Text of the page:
The Vagus Nerve is the Tenth Cranial Nerve, and it interfaces with the parasympathetic nervous system by controlling all of our major organs and digestive system. It is also the longest nerve within the autonomic nervous system, and it holds some of the keys to better health and happiness.

One of the key functions of the Vagus Nerve is to trigger the opposite response to fight, flight and freeze (lowering Cortisol and reducing the impact of Cold Water Shock). It is, therefore, able to move our body to a more comfortable and engaging perspective, free from stress and ready to focus.

We can feel stressed continuously, consumed by negative thoughts in the modern world, which impacts confidence and performance. Most of us are desperate to find a way to quieten the noise, or even better, turn it off. Understanding how to stimulate the Vagus Nerve is a significant step towards quietening your mind and increasing your ability to focus.

Cold water and the immune system

There have been numerous studies on the connection between cold water and enhancing the immune system. Some incredible studies (Science Today) were carried out in conjunction with Wim Hoff (aka The Ice Man). Wim and a team of volunteers, whom he trained, carried out a series of experiments to show that they could control the autonomic nervous system. Until recently, it was believed that control of the autonomic system was impossible as we assumed the body regulated itself.

Masters of meditation and yogis have known that they can control the body’s response to external stimuli, but it was not reviewed in conjunction with science until recently. Wim Hoff changed this approach. The immune system improves as the body learns to respond differently to cold water, which in turn teaches us to lessen our response to uncomfortable situations through simple breathing techniques.

Cold water exposure reduces inflammation

Researchers are also interested in the ability of cold water and breathing to reduce inflammation. We know most modern diseases are born out of some form of inflammation recurring in the body (including autoimmune diseases). Now consider this (remove the science for a second): if something is inflamed/swollen and you place it into cold water, the inflammation reduces. This is one of the most straightforward facts regular cold water swimmers notice. They feel an immediate high after the swim, but their general wellbeing in between dips also seems to improve – both mental and physical.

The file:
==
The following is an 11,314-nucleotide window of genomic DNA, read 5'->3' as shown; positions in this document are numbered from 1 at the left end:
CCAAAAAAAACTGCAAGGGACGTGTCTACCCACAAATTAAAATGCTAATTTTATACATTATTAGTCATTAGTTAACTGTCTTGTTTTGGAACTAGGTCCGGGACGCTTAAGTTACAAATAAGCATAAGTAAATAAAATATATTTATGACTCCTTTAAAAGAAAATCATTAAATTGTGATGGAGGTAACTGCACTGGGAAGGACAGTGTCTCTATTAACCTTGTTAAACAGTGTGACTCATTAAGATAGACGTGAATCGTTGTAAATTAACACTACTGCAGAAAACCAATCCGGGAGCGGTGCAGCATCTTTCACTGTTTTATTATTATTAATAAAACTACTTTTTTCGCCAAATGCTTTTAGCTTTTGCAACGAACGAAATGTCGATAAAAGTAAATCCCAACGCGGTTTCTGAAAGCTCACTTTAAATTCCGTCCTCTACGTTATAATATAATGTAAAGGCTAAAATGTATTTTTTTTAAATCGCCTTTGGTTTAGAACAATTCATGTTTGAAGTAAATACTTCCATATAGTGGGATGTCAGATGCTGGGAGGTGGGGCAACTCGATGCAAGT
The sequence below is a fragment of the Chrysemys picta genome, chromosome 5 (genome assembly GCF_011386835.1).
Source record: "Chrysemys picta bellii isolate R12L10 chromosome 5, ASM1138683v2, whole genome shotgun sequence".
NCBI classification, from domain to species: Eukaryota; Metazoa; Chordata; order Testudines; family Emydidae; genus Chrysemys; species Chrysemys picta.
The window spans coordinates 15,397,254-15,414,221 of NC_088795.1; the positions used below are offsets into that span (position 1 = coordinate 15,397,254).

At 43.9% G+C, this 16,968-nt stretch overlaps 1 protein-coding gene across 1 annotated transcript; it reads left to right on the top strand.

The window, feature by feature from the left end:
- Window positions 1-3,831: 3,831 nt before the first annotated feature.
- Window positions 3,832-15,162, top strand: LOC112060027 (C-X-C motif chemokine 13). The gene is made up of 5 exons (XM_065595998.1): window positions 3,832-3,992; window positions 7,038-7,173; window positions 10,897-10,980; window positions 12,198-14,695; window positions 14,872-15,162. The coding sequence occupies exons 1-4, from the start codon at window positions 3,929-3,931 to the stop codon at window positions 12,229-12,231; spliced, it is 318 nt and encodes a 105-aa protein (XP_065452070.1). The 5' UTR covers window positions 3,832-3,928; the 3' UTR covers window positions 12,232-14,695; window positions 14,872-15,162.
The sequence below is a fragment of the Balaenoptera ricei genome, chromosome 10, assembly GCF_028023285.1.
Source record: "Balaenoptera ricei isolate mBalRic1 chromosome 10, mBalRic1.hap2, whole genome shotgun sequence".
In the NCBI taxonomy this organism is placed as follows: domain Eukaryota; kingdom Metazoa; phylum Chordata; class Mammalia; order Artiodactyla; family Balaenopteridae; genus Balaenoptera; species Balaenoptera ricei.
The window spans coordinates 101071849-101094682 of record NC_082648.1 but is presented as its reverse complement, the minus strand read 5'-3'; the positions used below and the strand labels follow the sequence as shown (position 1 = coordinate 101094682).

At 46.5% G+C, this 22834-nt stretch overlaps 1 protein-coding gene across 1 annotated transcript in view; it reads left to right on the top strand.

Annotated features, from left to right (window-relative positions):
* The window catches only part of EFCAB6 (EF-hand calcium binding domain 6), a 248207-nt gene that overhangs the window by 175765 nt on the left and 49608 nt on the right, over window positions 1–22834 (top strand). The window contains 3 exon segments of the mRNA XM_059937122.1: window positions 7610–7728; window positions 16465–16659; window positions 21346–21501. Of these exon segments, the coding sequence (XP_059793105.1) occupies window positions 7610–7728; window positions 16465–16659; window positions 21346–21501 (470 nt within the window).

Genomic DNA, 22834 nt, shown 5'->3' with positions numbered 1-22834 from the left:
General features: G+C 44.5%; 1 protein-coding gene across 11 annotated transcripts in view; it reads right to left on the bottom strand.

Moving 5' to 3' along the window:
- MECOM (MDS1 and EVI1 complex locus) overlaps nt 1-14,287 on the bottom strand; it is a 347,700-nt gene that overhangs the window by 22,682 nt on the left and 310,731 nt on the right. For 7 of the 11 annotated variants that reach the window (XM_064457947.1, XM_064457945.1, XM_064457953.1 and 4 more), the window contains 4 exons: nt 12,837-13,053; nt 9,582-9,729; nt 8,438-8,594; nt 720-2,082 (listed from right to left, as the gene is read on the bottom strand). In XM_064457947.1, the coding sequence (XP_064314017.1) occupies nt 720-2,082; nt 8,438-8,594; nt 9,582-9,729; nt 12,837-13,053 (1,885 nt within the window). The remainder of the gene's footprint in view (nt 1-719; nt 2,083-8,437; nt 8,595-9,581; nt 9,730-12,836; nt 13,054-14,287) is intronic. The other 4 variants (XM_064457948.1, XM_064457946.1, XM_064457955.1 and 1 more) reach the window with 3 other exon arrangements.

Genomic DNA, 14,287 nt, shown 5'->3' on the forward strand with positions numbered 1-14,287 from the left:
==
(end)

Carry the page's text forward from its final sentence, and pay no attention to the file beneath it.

Higher levels of inflammation are also noted in those suffering from depression and anxiety in the realm of mental health, but it is also seen in those suffering from autoimmune diseases and arthritis. So cold water can improve the immune system over time, but it can also impact acute symptoms quite quickly.

How can cold water and the vagus nerve help me?

Here is the exciting part: we know that repeated exposure to cold water significantly reduces the defensive response from the body.

  • The key is to stay in the water long enough to acclimatise, slowly building up your body’s responses.
  • Avoid getting to the point where you start to shiver, exit just before this happens.
  • Learn to control your breathing, so you don’t hyperventilate. Taking deep breaths and relaxing the body before you enter the water (be that either the shower or the sea) will start to send the signals to your body that you are in a rested state and that what is about to happen is ok. (Please remember to research and prepare in advance, if you have any underlying medical conditions seek medical guidance).

As you repeat your cold water exposures, your body prolongs the need to instigate your fight, flight and freeze response (sympathetic nervous response) and this approach is then brought into your daily life. You will start to notice that your response to normal stresses (running late, no phone signal, or screaming kids) also improves. This is precisely the way meditation works too. You are training your mind and body to learn that all of the stresses you encounter during your day does not need extreme responses. This can reduce anxiety, stress and improve the mood of those struggling with depression. Cold water is also a great leveller. If your mind is racing and you are overwhelmed, submerging in cold water with quickly shut it down, you will only then focus on your breathing and what is happening at that precise moment.